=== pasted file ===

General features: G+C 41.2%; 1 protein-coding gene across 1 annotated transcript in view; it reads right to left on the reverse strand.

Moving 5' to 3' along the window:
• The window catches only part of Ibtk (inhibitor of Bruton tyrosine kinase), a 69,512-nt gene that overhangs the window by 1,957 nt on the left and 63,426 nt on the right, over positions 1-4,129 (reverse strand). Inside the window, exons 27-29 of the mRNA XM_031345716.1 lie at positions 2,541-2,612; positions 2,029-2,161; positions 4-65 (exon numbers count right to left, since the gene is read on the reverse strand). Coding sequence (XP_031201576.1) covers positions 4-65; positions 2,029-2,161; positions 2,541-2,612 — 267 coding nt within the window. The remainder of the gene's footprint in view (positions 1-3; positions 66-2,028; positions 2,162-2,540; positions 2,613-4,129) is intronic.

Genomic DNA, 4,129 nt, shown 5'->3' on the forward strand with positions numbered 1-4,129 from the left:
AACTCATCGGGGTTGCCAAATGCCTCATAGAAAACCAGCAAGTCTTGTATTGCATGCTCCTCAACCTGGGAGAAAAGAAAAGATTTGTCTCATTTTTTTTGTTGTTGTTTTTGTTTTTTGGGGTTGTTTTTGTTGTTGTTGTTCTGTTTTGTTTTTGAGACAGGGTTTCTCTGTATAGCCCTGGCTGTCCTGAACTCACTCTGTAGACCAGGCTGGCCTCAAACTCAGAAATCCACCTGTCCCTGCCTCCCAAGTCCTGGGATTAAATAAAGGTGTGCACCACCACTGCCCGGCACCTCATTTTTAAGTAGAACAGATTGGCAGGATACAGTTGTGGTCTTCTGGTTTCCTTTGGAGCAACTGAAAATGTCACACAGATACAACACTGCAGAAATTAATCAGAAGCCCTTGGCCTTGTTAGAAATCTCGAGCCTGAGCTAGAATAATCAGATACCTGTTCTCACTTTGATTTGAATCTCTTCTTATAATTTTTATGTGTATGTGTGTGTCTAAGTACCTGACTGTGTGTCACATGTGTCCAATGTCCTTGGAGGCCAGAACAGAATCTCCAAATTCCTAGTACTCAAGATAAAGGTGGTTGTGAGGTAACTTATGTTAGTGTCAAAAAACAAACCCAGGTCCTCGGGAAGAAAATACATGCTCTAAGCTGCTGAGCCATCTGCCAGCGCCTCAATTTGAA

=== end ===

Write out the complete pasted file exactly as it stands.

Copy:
General features: G+C 41.2%; 1 protein-coding gene across 1 annotated transcript in view; it reads right to left on the reverse strand.

Moving 5' to 3' along the window:
• The window catches only part of Ibtk (inhibitor of Bruton tyrosine kinase), a 69,512-nt gene that overhangs the window by 1,957 nt on the left and 63,426 nt on the right, over positions 1-4,129 (reverse strand). Inside the window, exons 27-29 of the mRNA XM_031345716.1 lie at positions 2,541-2,612; positions 2,029-2,161; positions 4-65 (exon numbers count right to left, since the gene is read on the reverse strand). Coding sequence (XP_031201576.1) covers positions 4-65; positions 2,029-2,161; positions 2,541-2,612 — 267 coding nt within the window. The remainder of the gene's footprint in view (positions 1-3; positions 66-2,028; positions 2,162-2,540; positions 2,613-4,129) is intronic.

Genomic DNA, 4,129 nt, shown 5'->3' on the forward strand with positions numbered 1-4,129 from the left:
AACTCATCGGGGTTGCCAAATGCCTCATAGAAAACCAGCAAGTCTTGTATTGCATGCTCCTCAACCTGGGAGAAAAGAAAAGATTTGTCTCATTTTTTTTGTTGTTGTTTTTGTTTTTTGGGGTTGTTTTTGTTGTTGTTGTTCTGTTTTGTTTTTGAGACAGGGTTTCTCTGTATAGCCCTGGCTGTCCTGAACTCACTCTGTAGACCAGGCTGGCCTCAAACTCAGAAATCCACCTGTCCCTGCCTCCCAAGTCCTGGGATTAAATAAAGGTGTGCACCACCACTGCCCGGCACCTCATTTTTAAGTAGAACAGATTGGCAGGATACAGTTGTGGTCTTCTGGTTTCCTTTGGAGCAACTGAAAATGTCACACAGATACAACACTGCAGAAATTAATCAGAAGCCCTTGGCCTTGTTAGAAATCTCGAGCCTGAGCTAGAATAATCAGATACCTGTTCTCACTTTGATTTGAATCTCTTCTTATAATTTTTATGTGTATGTGTGTGTCTAAGTACCTGACTGTGTGTCACATGTGTCCAATGTCCTTGGAGGCCAGAACAGAATCTCCAAATTCCTAGTACTCAAGATAAAGGTGGTTGTGAGGTAACTTATGTTAGTGTCAAAAAACAAACCCAGGTCCTCGGGAAGAAAATACATGCTCTAAGCTGCTGAGCCATCTGCCAGCGCCTCAATTTGAA